I Have Made It to the Couch

So, sleeping for ten hours seems to have made a dent in the “feeling exhausted” symptom. And not standing up keeps me from being dizzy. I may have to experiment with whether lying down on the couch make me less nauseous, but “All Girls on the Couch” times are so rare that I hate to disrupt it.

Though even as I type this, Mrs. W. has gotten on the floor. The new kitty may be in for a bit of a surprise. The other day, as the new kitty was tromping through the house taking swings at everyone and then attempting to woo the Butcher with her cuteness, he asked me “Do you think the new kitty is Nermal?”

And I laughed and said, “Probably.” On the other hand, did I tell you about the time I caught her face-down in the enchiladas, like Garfield used to get in lasagna? So, hard saying. I’ll just say that, until this cat, I had no idea “Garfield” was so realistic.

In other news, I read this thing, thanks to a link Newscoma had up at Facebook. I am going to have nightmares about that Normal Rockwell picture now. But also, can I just say that, while I already got and was mortified that we’d done the equivalent of burning down someone’s church and trying to call the smoking remains a “sculpture” in their honor, I had no idea about the rude gesture part.

I laughed. I admit. God, what a bunch of assholes we are as a species.

I also finished The Last Werewolf which I really liked. I wouldn’t say that I loved it, exactly, because I’m tired of books that seem to be setting me up for a sequel instead of just being well-crafted self-contained units without divulging ahead of time that that’s what they’re doing AND yet feeling free to not wrap up story-lines so there’s some slight cliff-hangers. But I did like it as a meditation on what it means to live in a time when it feels like we have everything figured out and, in the figuring, have discovered that it means nothing.

2 thoughts on “I Have Made It to the Couch

  1. Glad you liked Last Werewolf, sorry you didn’t love it. I was so bereft by the loss of Jacob’s voice that it honestly never occurred to me that there could even BE a sequel until I re-read it (yeah, I really liked it). Then I noticed all the dangling plot threads and such. Whoops. I mean, Lula’s fine and all, but you barely know her by the end. Why would you want to read a whole second book about just her?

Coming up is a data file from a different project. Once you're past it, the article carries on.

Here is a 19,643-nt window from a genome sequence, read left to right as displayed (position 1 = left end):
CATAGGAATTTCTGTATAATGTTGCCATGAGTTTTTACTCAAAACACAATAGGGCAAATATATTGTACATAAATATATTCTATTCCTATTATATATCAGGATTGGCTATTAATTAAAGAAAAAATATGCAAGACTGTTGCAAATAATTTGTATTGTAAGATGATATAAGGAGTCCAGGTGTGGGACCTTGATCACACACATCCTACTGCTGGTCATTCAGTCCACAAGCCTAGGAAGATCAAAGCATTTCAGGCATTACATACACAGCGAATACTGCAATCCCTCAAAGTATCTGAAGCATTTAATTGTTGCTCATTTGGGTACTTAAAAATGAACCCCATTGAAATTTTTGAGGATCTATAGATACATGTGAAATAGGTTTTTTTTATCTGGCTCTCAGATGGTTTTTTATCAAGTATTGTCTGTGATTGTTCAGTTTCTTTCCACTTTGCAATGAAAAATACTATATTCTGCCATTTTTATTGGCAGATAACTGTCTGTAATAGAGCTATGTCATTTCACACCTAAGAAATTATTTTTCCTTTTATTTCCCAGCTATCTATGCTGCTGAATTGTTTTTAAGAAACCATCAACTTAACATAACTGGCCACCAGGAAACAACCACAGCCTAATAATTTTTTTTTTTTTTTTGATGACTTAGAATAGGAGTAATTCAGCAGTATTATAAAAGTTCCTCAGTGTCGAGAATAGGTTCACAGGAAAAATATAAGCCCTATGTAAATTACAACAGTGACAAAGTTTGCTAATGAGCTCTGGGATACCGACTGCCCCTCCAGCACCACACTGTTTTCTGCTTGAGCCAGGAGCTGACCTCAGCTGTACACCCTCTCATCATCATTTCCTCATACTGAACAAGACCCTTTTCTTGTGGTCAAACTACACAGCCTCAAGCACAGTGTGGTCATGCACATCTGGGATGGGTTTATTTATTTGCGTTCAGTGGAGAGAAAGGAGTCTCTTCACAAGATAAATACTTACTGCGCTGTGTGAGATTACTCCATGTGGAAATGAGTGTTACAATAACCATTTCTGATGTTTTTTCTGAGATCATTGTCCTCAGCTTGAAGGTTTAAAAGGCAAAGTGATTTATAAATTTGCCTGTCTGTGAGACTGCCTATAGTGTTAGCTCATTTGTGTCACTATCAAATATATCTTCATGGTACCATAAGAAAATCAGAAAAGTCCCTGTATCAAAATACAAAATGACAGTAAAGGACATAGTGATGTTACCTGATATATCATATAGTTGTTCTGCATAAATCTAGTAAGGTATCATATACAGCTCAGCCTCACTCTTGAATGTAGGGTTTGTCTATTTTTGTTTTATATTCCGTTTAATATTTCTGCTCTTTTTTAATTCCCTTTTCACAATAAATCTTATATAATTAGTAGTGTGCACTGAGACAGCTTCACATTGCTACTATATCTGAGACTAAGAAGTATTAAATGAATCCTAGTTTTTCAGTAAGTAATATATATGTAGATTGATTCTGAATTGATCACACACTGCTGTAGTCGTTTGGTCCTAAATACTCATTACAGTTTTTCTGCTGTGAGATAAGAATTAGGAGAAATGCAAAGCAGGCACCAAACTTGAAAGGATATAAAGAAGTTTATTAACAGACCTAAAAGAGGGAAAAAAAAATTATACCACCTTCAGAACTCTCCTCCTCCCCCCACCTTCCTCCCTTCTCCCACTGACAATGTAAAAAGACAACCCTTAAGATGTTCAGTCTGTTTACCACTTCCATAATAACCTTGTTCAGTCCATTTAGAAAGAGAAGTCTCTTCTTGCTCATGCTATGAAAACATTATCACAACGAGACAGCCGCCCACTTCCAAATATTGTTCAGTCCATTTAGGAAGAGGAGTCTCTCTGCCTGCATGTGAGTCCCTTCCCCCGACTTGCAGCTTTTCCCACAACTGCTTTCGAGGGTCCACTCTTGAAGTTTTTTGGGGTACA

The thing I had liked so much was his character, and the meditation on living/not living, knowing/not knowing that he performs through the whole book. Plus, I’m always a sucker for the sexy hyper-verbal guys.

    Shoot, it’s so hard to recommend books to people. Sorry if you felt like it was a time waster.

  2. Oh, no! Not at all. I loved Jacob, too. I actually think that we have similar opinions. It’s just that, for me, the switch from Jacob’s voice to Lula’s kind of ruined the book for me. And, while I appreciated that Jacob loved her in whatever way you can love a person after a few weeks, I didn’t love her. So, the thought of losing this really vibrant voice for hers?

    Bleh. It felt like a let-down. I almost wish that they’d just ended the book when his voice ended. I would have been pissed by the open ending, but it would have seemed more fitting.

    So, I think we’re of similar opinions on the awesomeness of Jacob, just that the last bit wasn’t enough to ruin it for you and it did pull my opinion of the book down some.

    That being said, I get into this a little bit in FLOCK about whether women can ever be effectively and surprisingly monstrous–as in monster beings–or if the cultural trope of us always kind of being mid-change lessens the impact of us changing into something. Like “Oh, I have terrible cramps. Am I menstruating or turning into a werewolf?” Right? Something is always happening. That one time we become a werewolf just isn’t as scary as it is when a man, who’s pretty assured of remaining himself, finds that he cannot.

    I don’t know. I just know I’m a lot less interested in reading a story about a pregnant werewolf ingenue as I was about reading the story of a guy who had lived so long that he wanted to die until something happened to change his mind.

    But I didn’t think this was a waste of time at all! And believe me, it was a welcome purgative after THE BIRTHING HOUSE.

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